Friday,19 October, 2018
Current issue | Issue 1351, (6 - 12 July 2017)
Friday,19 October, 2018
Issue 1351, (6 - 12 July 2017)

Ahram Weekly

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From the psychological thriller to the stage: Nora Amin discusses Egyptian voyeurism

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While we have been happily celebrating Eid despite the economic situation, Ramdan TV continues to echo with emotional and artistic impact. Two very successful series deserve in-depth coverage: 30 Days and This Evening.

The first, directed by Hossam Aly, is a thriller that never seized to surprise us with the crimes it showed being committed every day. A style and form that we are not so accustomed to in Ramadan, it allowed us to experience what a psychological drama really means. Beyond the social drama, betrayal and vendetta episodes, 30 Days does explore human behaviour in a psychological manner through the sample of Dr Tarek Helmy (played by Asser Yassin) who falls prey to the psychopathic anonymous perpetrator Sameh (played by Bassel Khayyat). 30 Days delivers exactly what it promises from the beginning: every day and every episode there is a new thriller, a new alarm, a new complexity, a new mystery, a new open and unanswered question, and above all a new challenge to the artistic team to keep the adrenaline rushing and to preserve the dramatic tension without failure.

It is rare for a television series to maintain such coherence and consistency without mistakes over a period of 30 days, holding the thread to the end while keeping the viewer’s attention and sustaining the the suspense. 30 Days would have been much easier to do had it been a movie or a play, since the challenge of extending the plot over 30 days is irreversible. The acting challenges faced by Asser Yassin and Bassel Khayyat are equally demanding. It would have been easy to fall into the trap of reproducing the character every day, of merely escalating the danger and the tension without showing the development of the psychological fabric of the character. Yassin definitely managed the very sensitive operation of revealing slowly and thoroughly the psychological development of the character while it faces life-changing danger and confronts death every day for a whole month. This gradual revelation, this slow development, is a craft of expression – of controlling the dose of expression every day in order to create the perfect buildup synced with reality. I should add to this the fact that video shooting obliges the crew to shoot scenes out of their normal succession, which means an even greater challenge for the actors – especially Asser Yassin – who must jump from one situation to another and back again, with the separated by days if not weeks. It is thus necessary to keep track of and mark the psychological phases and progressions in order to easily go back and forth. Such a process in acting is actually equivalent to the imaginary psychological torture the character is facing, it poses the danger of really affecting the consciousness and psychological control of the actor especially if there is a large number of scenes involving psychological breaks. Yassin passed the test with rare cinematic stamina.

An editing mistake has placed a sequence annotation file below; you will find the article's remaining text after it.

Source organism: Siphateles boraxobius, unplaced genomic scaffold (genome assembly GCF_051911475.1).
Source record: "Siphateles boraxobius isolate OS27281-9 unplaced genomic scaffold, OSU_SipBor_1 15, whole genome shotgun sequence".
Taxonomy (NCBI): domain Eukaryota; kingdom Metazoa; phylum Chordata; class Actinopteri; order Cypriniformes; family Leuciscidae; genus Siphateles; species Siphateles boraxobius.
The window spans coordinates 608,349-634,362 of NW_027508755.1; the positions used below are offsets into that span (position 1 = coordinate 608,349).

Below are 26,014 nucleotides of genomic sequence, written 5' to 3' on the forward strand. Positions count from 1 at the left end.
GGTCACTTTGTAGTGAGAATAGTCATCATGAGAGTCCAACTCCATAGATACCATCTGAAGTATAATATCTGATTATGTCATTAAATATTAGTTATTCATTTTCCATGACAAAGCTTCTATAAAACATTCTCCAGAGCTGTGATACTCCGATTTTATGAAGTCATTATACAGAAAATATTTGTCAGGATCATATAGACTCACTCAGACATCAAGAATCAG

One can easily notice the difference in the modes of acting, between Yassin and Khayyat, yet this difference is mainly due to the difference between the two characters: one is a sane psychotherapist who lives an almost normal life; the other remains for the largest part of the story an anonymous, mysterious man who behaves in a strange way and seems to have outbursts of anger and an incomprehensible need for revenge taking him to the edge of crime. The second character is a psychopath, a perfectly theatrical character that requires a certain theatricality in acting to render the required dose of drama.

One can easily classify Yassin in this TV series as a movie actor, while classifying Khayyat as a stage actor, yet those classifications are classifications of the characters they play rather than classifications of their own crafts as actors. The normal Tarek is played in a spontaneous and easy-going cinematic mode while the complicated and mentally sick Sameh is played in a complex and exaggerated theatrical mode. The mode of acting translates the character’s psychology. Even off stage, however, both actors use their stage experience and their stage references to set the acting dose right.